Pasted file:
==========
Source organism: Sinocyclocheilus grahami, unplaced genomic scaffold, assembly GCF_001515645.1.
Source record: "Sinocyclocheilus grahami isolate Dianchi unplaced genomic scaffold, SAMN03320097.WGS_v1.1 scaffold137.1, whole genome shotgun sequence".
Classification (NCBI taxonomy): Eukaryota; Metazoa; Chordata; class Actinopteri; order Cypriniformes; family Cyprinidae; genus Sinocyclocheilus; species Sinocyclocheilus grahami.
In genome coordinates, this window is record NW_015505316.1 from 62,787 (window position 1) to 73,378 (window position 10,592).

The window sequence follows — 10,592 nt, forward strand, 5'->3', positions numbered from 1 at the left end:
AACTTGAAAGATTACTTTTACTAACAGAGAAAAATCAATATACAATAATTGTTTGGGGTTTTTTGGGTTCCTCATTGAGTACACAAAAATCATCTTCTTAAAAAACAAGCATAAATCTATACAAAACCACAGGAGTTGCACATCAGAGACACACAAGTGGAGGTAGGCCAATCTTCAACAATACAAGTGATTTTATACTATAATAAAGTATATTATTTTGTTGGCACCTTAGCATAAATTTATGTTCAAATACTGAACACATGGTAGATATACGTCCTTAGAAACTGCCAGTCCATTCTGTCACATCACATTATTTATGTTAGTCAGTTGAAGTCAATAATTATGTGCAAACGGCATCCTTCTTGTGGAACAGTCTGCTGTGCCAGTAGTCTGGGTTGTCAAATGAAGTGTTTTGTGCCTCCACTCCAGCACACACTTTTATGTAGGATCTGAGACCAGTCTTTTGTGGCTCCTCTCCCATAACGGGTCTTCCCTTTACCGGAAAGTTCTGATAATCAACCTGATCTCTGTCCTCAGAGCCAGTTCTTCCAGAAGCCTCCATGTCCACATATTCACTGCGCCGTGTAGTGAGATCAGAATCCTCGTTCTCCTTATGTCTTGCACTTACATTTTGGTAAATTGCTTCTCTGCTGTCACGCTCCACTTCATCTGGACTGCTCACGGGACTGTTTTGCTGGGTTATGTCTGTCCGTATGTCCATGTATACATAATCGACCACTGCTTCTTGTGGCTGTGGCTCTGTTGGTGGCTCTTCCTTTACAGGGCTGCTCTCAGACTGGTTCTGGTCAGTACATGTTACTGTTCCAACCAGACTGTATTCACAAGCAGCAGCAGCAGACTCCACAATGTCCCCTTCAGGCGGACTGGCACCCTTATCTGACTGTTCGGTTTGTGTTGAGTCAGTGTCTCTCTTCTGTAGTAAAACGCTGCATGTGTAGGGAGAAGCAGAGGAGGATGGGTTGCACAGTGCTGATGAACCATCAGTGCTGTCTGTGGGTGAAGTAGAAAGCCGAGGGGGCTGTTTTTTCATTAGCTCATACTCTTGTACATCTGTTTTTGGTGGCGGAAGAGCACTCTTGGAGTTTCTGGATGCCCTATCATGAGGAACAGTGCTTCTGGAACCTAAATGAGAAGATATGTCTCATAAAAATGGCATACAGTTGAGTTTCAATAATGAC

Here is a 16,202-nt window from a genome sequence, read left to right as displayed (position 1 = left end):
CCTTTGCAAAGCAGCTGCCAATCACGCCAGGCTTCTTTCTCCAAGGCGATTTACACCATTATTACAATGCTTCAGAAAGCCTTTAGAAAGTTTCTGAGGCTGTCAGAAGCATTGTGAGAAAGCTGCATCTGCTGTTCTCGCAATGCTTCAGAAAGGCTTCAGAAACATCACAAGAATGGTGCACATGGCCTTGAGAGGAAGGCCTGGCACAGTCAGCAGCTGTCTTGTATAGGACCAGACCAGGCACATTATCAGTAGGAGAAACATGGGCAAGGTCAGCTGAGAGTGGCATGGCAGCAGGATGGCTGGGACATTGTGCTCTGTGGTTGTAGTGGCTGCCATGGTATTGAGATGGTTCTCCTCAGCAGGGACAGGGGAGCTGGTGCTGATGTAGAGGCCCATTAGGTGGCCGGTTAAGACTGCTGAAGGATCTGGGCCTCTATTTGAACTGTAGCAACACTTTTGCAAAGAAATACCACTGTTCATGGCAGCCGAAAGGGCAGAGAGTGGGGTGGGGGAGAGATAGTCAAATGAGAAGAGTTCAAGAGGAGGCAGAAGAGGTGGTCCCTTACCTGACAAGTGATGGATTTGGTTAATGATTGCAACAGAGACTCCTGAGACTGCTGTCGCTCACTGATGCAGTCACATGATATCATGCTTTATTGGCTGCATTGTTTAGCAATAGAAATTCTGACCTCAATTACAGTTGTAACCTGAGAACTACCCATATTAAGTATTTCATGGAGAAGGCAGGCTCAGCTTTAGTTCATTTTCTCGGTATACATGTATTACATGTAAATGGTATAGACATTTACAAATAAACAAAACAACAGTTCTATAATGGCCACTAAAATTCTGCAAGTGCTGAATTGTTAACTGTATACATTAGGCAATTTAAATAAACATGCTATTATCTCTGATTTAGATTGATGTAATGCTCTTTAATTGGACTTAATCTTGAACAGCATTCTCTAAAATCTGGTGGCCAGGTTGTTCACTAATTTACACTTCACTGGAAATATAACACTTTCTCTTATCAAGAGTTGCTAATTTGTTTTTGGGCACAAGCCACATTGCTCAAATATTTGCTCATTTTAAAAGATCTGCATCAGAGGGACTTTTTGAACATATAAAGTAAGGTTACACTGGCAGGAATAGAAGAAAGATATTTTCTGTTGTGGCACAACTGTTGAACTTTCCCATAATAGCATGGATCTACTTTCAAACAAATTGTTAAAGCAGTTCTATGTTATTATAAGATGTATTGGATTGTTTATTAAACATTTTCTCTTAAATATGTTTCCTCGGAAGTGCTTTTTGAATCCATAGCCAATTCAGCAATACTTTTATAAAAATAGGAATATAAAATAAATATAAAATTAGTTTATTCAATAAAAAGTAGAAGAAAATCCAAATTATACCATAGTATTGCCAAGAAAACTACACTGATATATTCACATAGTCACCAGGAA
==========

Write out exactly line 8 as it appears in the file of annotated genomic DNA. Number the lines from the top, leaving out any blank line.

CCTTTGCAAAGCAGCTGCCAATCACGCCAGGCTTCTTTCTCCAAGGCGATTTACACCATTATTACAATGCTTCAGAAAGCCTTTAGAAAGTTTCTGAGGCTGTCAGAAGCATTGTGAGAAAGCTGCATCTGCTGTTCTCGCAATGCTTCAGAAAGGCTTCAGAAACATCACAAGAATGGTGCACATGGCCTTGAGAGGAAGGCCTGGCACAGTCAGCAGCTGTCTTGTATAGGACCAGACCAGGCACATTATCAGTAGGAGAAACATGGGCAAGGTCAGCTGAGAGTGGCATGGCAGCAGGATGGCTGGGACATTGTGCTCTGTGGTTGTAGTGGCTGCCATGGTATTGAGATGGTTCTCCTCAGCAGGGACAGGGGAGCTGGTGCTGATGTAGAGGCCCATTAGGTGGCCGGTTAAGACTGCTGAAGGATCTGGGCCTCTATTTGAACTGTAGCAACACTTTTGCAAAGAAATACCACTGTTCATGGCAGCCGAAAGGGCAGAGAGTGGGGTGGGGGAGAGATAGTCAAATGAGAAGAGTTCAAGAGGAGGCAGAAGAGGTGGTCCCTTACCTGACAAGTGATGGATTTGGTTAATGATTGCAACAGAGACTCCTGAGACTGCTGTCGCTCACTGATGCAGTCACATGATATCATGCTTTATTGGCTGCATTGTTTAGCAATAGAAATTCTGACCTCAATTACAGTTGTAACCTGAGAACTACCCATATTAAGTATTTCATGGAGAAGGCAGGCTCAGCTTTAGTTCATTTTCTCGGTATACATGTATTACATGTAAATGGTATAGACATTTACAAATAAACAAAACAACAGTTCTATAATGGCCACTAAAATTCTGCAAGTGCTGAATTGTTAACTGTATACATTAGGCAATTTAAATAAACATGCTATTATCTCTGATTTAGATTGATGTAATGCTCTTTAATTGGACTTAATCTTGAACAGCATTCTCTAAAATCTGGTGGCCAGGTTGTTCACTAATTTACACTTCACTGGAAATATAACACTTTCTCTTATCAAGAGTTGCTAATTTGTTTTTGGGCACAAGCCACATTGCTCAAATATTTGCTCATTTTAAAAGATCTGCATCAGAGGGACTTTTTGAACATATAAAGTAAGGTTACACTGGCAGGAATAGAAGAAAGATATTTTCTGTTGTGGCACAACTGTTGAACTTTCCCATAATAGCATGGATCTACTTTCAAACAAATTGTTAAAGCAGTTCTATGTTATTATAAGATGTATTGGATTGTTTATTAAACATTTTCTCTTAAATATGTTTCCTCGGAAGTGCTTTTTGAATCCATAGCCAATTCAGCAATACTTTTATAAAAATAGGAATATAAAATAAATATAAAATTAGTTTATTCAATAAAAAGTAGAAGAAAATCCAAATTATACCATAGTATTGCCAAGAAAACTACACTGATATATTCACATAGTCACCAGGAA